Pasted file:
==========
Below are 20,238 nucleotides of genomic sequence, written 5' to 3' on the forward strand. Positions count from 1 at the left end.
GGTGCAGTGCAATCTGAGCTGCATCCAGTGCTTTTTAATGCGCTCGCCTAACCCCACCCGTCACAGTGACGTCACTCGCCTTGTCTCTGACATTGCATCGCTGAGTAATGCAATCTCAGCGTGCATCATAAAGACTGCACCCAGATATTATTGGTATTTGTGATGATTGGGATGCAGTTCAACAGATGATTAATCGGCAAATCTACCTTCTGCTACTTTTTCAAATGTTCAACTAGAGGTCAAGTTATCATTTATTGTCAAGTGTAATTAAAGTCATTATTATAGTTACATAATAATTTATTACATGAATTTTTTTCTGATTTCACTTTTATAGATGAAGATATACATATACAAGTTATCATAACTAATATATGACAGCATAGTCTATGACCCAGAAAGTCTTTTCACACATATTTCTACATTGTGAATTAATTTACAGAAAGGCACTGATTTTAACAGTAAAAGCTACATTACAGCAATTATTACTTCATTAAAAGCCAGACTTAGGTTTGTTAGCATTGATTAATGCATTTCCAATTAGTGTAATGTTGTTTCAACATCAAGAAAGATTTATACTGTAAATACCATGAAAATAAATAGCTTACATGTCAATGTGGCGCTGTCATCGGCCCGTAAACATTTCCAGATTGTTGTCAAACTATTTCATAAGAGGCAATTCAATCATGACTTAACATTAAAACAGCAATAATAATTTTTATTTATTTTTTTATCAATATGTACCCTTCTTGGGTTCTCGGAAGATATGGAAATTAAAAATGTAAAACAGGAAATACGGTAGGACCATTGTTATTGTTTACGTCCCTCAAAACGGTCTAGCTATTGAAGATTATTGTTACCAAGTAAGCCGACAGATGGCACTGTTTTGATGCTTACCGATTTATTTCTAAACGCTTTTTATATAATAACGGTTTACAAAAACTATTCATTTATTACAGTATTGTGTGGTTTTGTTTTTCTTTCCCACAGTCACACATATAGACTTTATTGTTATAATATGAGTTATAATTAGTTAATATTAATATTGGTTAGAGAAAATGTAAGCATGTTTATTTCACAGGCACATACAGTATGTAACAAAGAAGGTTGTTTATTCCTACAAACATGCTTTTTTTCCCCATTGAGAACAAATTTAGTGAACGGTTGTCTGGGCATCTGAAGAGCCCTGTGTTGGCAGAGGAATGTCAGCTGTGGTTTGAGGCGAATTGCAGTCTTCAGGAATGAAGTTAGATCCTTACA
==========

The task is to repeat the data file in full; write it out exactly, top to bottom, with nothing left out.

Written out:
Below are 20,238 nucleotides of genomic sequence, written 5' to 3' on the forward strand. Positions count from 1 at the left end.
GGTGCAGTGCAATCTGAGCTGCATCCAGTGCTTTTTAATGCGCTCGCCTAACCCCACCCGTCACAGTGACGTCACTCGCCTTGTCTCTGACATTGCATCGCTGAGTAATGCAATCTCAGCGTGCATCATAAAGACTGCACCCAGATATTATTGGTATTTGTGATGATTGGGATGCAGTTCAACAGATGATTAATCGGCAAATCTACCTTCTGCTACTTTTTCAAATGTTCAACTAGAGGTCAAGTTATCATTTATTGTCAAGTGTAATTAAAGTCATTATTATAGTTACATAATAATTTATTACATGAATTTTTTTCTGATTTCACTTTTATAGATGAAGATATACATATACAAGTTATCATAACTAATATATGACAGCATAGTCTATGACCCAGAAAGTCTTTTCACACATATTTCTACATTGTGAATTAATTTACAGAAAGGCACTGATTTTAACAGTAAAAGCTACATTACAGCAATTATTACTTCATTAAAAGCCAGACTTAGGTTTGTTAGCATTGATTAATGCATTTCCAATTAGTGTAATGTTGTTTCAACATCAAGAAAGATTTATACTGTAAATACCATGAAAATAAATAGCTTACATGTCAATGTGGCGCTGTCATCGGCCCGTAAACATTTCCAGATTGTTGTCAAACTATTTCATAAGAGGCAATTCAATCATGACTTAACATTAAAACAGCAATAATAATTTTTATTTATTTTTTTATCAATATGTACCCTTCTTGGGTTCTCGGAAGATATGGAAATTAAAAATGTAAAACAGGAAATACGGTAGGACCATTGTTATTGTTTACGTCCCTCAAAACGGTCTAGCTATTGAAGATTATTGTTACCAAGTAAGCCGACAGATGGCACTGTTTTGATGCTTACCGATTTATTTCTAAACGCTTTTTATATAATAACGGTTTACAAAAACTATTCATTTATTACAGTATTGTGTGGTTTTGTTTTTCTTTCCCACAGTCACACATATAGACTTTATTGTTATAATATGAGTTATAATTAGTTAATATTAATATTGGTTAGAGAAAATGTAAGCATGTTTATTTCACAGGCACATACAGTATGTAACAAAGAAGGTTGTTTATTCCTACAAACATGCTTTTTTTCCCCATTGAGAACAAATTTAGTGAACGGTTGTCTGGGCATCTGAAGAGCCCTGTGTTGGCAGAGGAATGTCAGCTGTGGTTTGAGGCGAATTGCAGTCTTCAGGAATGAAGTTAGATCCTTACA